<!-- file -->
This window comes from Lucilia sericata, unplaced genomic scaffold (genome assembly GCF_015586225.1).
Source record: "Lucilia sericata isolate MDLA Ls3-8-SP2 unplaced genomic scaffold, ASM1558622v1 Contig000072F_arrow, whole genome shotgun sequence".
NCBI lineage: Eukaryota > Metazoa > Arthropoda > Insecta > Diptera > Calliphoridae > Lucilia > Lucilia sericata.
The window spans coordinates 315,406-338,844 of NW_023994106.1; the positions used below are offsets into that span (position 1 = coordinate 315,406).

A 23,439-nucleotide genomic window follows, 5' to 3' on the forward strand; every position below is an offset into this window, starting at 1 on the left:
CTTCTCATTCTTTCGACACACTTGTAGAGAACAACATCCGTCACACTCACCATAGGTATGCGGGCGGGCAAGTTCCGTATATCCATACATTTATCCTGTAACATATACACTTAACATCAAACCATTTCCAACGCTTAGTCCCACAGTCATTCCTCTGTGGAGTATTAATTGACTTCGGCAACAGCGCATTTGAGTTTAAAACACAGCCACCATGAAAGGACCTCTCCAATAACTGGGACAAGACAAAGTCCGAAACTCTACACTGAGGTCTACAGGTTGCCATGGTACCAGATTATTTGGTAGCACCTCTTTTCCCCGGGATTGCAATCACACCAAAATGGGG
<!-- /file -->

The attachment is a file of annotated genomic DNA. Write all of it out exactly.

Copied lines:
This window comes from Lucilia sericata, unplaced genomic scaffold (genome assembly GCF_015586225.1).
Source record: "Lucilia sericata isolate MDLA Ls3-8-SP2 unplaced genomic scaffold, ASM1558622v1 Contig000072F_arrow, whole genome shotgun sequence".
NCBI lineage: Eukaryota > Metazoa > Arthropoda > Insecta > Diptera > Calliphoridae > Lucilia > Lucilia sericata.
The window spans coordinates 315,406-338,844 of NW_023994106.1; the positions used below are offsets into that span (position 1 = coordinate 315,406).

A 23,439-nucleotide genomic window follows, 5' to 3' on the forward strand; every position below is an offset into this window, starting at 1 on the left:
CTTCTCATTCTTTCGACACACTTGTAGAGAACAACATCCGTCACACTCACCATAGGTATGCGGGCGGGCAAGTTCCGTATATCCATACATTTATCCTGTAACATATACACTTAACATCAAACCATTTCCAACGCTTAGTCCCACAGTCATTCCTCTGTGGAGTATTAATTGACTTCGGCAACAGCGCATTTGAGTTTAAAACACAGCCACCATGAAAGGACCTCTCCAATAACTGGGACAAGACAAAGTCCGAAACTCTACACTGAGGTCTACAGGTTGCCATGGTACCAGATTATTTGGTAGCACCTCTTTTCCCCGGGATTGCAATCACACCAAAATGGGG